data Nat = S Nat | Z
    deriving (Eq,Ord,Typeable)

instance Arbitrary Nat where
    arbitrary = ...

Hipspec will look for a QuickSpec signature in a top level declaration called sig. The signature explains what variables and constants QuickSpec should use when generating terms.

  • Make variables with vars, then string representations and something of the type of the variable.

  • Use fun0, fun1, fun2, and so on, and a string representation, for Haskell functions and constructors.

Example:

sig = [ vars ["x", "y", "z"] (error "Nat type" :: Nat)
      , fun0 "Z" Z
      , fun1 "S" S
      , fun2 "+" (+)
      , fun2 "*" (*)
      ]

You need to give concrete, monoromorphic signatures to polymorphic functions (and variables). QuickSpec gives you one which is called A. You can see it as a skolem type. In fact, as you might have guessed, it's a newtype wrapper around Int. To be able to translate from QuickSpec's internal representation to HipSpec's, the string of functions and data constructors needs to match up exactly as they are named in the source code.

Now, we are good to go!

$ hipspec Nat

Automatically Generated Signatures

HipSpec can generate a signature for you with the --auto flag. If you want to see what signature it generated for you, use the --print-auto-sig flag. Unfortunately, the monomorphiser is not very clever yet: say you have lists in your program, then (:) will only get the type A -> [A] -> [A] and not other presumably desireable instances such as [A] -> [[A]] -> [[A]] and Nat -> [Nat] -> [Nat].

Theory Exploration mode

To make HipSpec print a small, pruned theory of everything that is proved to be correct, run the compiled binary with --explore-theory, or -e for short.

Options and flags

Quick information about available flags can be accessed anytime by the --help flag to the hipspec executable.

QuickSpec flags

  • --call-graph (--cg): Order equations according to the call graph in the program.
  • --swap-repr (-s): Swap equations with their representative
  • --prepend-pruned (-r): Prepend nice, pruned, equations from QuickSpec before attacking all equations.
  • --quadratic (-q): Add all pairs of equations from every equivalence class instead of picking a representative.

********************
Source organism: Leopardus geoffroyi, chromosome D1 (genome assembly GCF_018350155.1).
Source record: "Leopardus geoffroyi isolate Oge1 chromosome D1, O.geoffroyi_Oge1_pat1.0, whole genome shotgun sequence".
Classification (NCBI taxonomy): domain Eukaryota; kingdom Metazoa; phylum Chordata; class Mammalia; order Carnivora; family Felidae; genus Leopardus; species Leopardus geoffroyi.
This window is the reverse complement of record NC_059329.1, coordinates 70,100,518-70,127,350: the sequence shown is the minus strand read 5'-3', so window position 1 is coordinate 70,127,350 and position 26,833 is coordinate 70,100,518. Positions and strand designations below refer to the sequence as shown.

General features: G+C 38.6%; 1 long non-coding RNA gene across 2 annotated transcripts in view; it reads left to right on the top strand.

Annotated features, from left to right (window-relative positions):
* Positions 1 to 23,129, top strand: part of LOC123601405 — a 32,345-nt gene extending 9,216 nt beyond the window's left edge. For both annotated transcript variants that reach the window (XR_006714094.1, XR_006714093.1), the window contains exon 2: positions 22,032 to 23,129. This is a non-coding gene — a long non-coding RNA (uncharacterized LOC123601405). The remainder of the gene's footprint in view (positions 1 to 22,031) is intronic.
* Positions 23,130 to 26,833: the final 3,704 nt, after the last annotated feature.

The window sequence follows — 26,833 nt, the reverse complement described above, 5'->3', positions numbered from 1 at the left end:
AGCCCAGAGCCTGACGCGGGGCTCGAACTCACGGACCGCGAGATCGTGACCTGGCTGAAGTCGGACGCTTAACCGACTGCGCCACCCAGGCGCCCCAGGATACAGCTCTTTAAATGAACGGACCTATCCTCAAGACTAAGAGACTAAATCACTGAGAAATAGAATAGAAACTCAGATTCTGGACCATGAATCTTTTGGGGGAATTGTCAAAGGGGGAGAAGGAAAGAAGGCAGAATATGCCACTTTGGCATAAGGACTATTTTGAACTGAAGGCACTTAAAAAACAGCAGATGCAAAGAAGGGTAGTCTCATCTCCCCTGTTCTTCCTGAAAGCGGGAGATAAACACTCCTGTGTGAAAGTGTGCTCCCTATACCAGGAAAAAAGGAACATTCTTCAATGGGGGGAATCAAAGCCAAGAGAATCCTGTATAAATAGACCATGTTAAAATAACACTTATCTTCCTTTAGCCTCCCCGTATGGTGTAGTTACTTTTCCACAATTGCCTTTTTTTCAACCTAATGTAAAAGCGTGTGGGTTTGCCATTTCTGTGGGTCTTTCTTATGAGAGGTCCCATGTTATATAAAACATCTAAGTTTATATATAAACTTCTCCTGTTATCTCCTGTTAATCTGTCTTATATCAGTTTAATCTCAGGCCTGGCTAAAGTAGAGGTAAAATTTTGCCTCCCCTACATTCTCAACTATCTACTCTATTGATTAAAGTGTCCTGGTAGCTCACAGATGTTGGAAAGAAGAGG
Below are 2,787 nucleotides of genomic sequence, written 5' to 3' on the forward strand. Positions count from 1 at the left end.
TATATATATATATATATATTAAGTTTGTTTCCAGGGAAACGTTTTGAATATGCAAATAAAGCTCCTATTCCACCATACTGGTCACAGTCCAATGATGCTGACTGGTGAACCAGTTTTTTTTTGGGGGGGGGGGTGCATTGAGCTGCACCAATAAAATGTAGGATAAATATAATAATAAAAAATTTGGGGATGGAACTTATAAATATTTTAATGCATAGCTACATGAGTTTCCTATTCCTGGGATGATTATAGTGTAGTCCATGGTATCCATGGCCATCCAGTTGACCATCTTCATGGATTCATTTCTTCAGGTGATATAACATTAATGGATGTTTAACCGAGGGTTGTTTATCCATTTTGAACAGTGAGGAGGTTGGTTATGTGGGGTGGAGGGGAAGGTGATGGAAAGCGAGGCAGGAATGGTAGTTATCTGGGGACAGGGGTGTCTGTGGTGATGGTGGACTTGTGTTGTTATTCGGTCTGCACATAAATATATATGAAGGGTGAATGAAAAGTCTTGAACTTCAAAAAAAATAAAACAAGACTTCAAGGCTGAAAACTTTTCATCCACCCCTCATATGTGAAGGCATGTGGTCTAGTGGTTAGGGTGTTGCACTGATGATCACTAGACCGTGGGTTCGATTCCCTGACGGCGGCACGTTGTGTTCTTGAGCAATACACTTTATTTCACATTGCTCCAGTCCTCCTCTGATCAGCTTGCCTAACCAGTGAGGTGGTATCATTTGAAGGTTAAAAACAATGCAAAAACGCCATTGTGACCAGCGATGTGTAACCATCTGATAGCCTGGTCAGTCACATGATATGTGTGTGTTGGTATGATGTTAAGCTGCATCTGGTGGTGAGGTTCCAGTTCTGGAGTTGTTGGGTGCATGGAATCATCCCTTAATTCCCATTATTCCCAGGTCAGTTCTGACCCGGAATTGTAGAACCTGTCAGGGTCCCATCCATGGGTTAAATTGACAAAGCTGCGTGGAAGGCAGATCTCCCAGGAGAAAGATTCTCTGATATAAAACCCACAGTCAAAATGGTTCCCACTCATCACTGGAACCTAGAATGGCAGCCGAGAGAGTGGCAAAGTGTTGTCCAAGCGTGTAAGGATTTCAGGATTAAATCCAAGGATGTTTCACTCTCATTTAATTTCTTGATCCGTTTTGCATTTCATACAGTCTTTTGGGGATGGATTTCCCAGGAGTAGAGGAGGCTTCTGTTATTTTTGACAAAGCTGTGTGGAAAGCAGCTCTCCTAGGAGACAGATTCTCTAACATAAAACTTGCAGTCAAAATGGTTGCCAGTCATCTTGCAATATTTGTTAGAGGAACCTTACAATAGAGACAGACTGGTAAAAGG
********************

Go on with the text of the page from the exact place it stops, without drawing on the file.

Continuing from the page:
• --interesting-cands (-i): Consider properties that imply newly found theorems.
  • --assoc-important (-a): Consider associativity as most important and try to prove it first.

Induction flags

  • --inddepth=INT (-d): Induction depth, default 1.
  • --indvars=INT (-v): Variables to do induction on simultaneously, default 2.
  • --indhyps=INT (-H): For some data types, and with many variables and depths, the number of hypotheses become very large. This flag gives the upper bound, and just cuts of if it gets too big (compromising completeness). Default is 200.
  • --indobligs=INT (-O): If the number of parts (bases and steps) gets over this threshold, this combination of variables and depths is skipped. Default is 25.

Processors and parallel proving

While theorem provers are still usually single-core, you can run many of them in parallel. The --processes or -N flag will let you specify this. The default is 2, but if you to use eight cores: -N=8.

Timeout

The default timeout is one second. It can be specified with the -t or --timeout flag. With -t=5, each theorem prover invocation will be 5 seconds long. The timeout can be issued as a double, so -t=0.1 can be used to get 100 ms timeout.

Output theories

Should you wish to inspect the generated theory, you can use --output (or -o) and make a proving/ directory. Then all relevant files will be put there for you to view.

Authors and contact

The HipSpec group consists of: